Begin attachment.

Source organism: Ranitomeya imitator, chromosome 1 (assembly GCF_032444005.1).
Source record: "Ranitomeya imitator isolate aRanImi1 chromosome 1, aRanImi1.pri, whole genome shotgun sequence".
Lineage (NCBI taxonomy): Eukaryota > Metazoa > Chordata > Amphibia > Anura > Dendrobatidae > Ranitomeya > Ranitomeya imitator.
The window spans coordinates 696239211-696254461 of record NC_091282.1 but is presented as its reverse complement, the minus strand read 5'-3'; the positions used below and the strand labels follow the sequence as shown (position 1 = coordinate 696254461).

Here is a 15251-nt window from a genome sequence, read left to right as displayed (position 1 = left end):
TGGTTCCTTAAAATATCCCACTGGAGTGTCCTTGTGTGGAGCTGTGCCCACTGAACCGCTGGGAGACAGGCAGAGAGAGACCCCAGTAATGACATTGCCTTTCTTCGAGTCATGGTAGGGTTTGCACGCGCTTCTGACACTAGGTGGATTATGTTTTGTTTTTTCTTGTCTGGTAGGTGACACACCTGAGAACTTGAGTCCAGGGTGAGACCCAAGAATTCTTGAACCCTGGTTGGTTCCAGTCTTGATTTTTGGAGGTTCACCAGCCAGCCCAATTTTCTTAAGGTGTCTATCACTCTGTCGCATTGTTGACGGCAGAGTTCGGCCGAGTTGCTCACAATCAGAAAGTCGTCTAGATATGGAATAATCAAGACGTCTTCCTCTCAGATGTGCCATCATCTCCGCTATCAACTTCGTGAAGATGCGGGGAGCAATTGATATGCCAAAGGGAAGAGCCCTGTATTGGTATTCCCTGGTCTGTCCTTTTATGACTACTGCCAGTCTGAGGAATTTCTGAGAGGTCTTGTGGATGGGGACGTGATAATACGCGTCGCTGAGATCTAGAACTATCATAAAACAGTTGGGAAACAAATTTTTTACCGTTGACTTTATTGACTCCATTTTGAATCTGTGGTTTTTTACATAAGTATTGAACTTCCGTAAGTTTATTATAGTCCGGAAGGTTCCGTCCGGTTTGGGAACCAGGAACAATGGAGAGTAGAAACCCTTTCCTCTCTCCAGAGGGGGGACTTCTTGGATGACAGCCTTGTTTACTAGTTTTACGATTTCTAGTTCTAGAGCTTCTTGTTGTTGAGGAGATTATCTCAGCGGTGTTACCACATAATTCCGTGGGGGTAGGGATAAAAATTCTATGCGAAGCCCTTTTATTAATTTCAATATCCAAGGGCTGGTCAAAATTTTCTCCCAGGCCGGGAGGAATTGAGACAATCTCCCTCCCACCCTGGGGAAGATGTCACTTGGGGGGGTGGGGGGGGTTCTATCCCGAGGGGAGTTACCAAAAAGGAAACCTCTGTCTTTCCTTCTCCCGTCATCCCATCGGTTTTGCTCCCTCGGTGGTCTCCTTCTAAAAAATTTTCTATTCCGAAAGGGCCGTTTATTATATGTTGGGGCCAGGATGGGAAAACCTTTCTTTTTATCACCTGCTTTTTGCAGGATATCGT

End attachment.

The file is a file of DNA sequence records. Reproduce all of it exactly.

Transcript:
Source organism: Ranitomeya imitator, chromosome 1 (assembly GCF_032444005.1).
Source record: "Ranitomeya imitator isolate aRanImi1 chromosome 1, aRanImi1.pri, whole genome shotgun sequence".
Lineage (NCBI taxonomy): Eukaryota > Metazoa > Chordata > Amphibia > Anura > Dendrobatidae > Ranitomeya > Ranitomeya imitator.
The window spans coordinates 696239211-696254461 of record NC_091282.1 but is presented as its reverse complement, the minus strand read 5'-3'; the positions used below and the strand labels follow the sequence as shown (position 1 = coordinate 696254461).

Here is a 15251-nt window from a genome sequence, read left to right as displayed (position 1 = left end):
TGGTTCCTTAAAATATCCCACTGGAGTGTCCTTGTGTGGAGCTGTGCCCACTGAACCGCTGGGAGACAGGCAGAGAGAGACCCCAGTAATGACATTGCCTTTCTTCGAGTCATGGTAGGGTTTGCACGCGCTTCTGACACTAGGTGGATTATGTTTTGTTTTTTCTTGTCTGGTAGGTGACACACCTGAGAACTTGAGTCCAGGGTGAGACCCAAGAATTCTTGAACCCTGGTTGGTTCCAGTCTTGATTTTTGGAGGTTCACCAGCCAGCCCAATTTTCTTAAGGTGTCTATCACTCTGTCGCATTGTTGACGGCAGAGTTCGGCCGAGTTGCTCACAATCAGAAAGTCGTCTAGATATGGAATAATCAAGACGTCTTCCTCTCAGATGTGCCATCATCTCCGCTATCAACTTCGTGAAGATGCGGGGAGCAATTGATATGCCAAAGGGAAGAGCCCTGTATTGGTATTCCCTGGTCTGTCCTTTTATGACTACTGCCAGTCTGAGGAATTTCTGAGAGGTCTTGTGGATGGGGACGTGATAATACGCGTCGCTGAGATCTAGAACTATCATAAAACAGTTGGGAAACAAATTTTTTACCGTTGACTTTATTGACTCCATTTTGAATCTGTGGTTTTTTACATAAGTATTGAACTTCCGTAAGTTTATTATAGTCCGGAAGGTTCCGTCCGGTTTGGGAACCAGGAACAATGGAGAGTAGAAACCCTTTCCTCTCTCCAGAGGGGGGACTTCTTGGATGACAGCCTTGTTTACTAGTTTTACGATTTCTAGTTCTAGAGCTTCTTGTTGTTGAGGAGATTATCTCAGCGGTGTTACCACATAATTCCGTGGGGGTAGGGATAAAAATTCTATGCGAAGCCCTTTTATTAATTTCAATATCCAAGGGCTGGTCAAAATTTTCTCCCAGGCCGGGAGGAATTGAGACAATCTCCCTCCCACCCTGGGGAAGATGTCACTTGGGGGGGTGGGGGGGGTTCTATCCCGAGGGGAGTTACCAAAAAGGAAACCTCTGTCTTTCCTTCTCCCGTCATCCCATCGGTTTTGCTCCCTCGGTGGTCTCCTTCTAAAAAATTTTCTATTCCGAAAGGGCCGTTTATTATATGTTGGGGCCAGGATGGGAAAACCTTTCTTTTTATCACCTGCTTTTTGCAGGATATCGT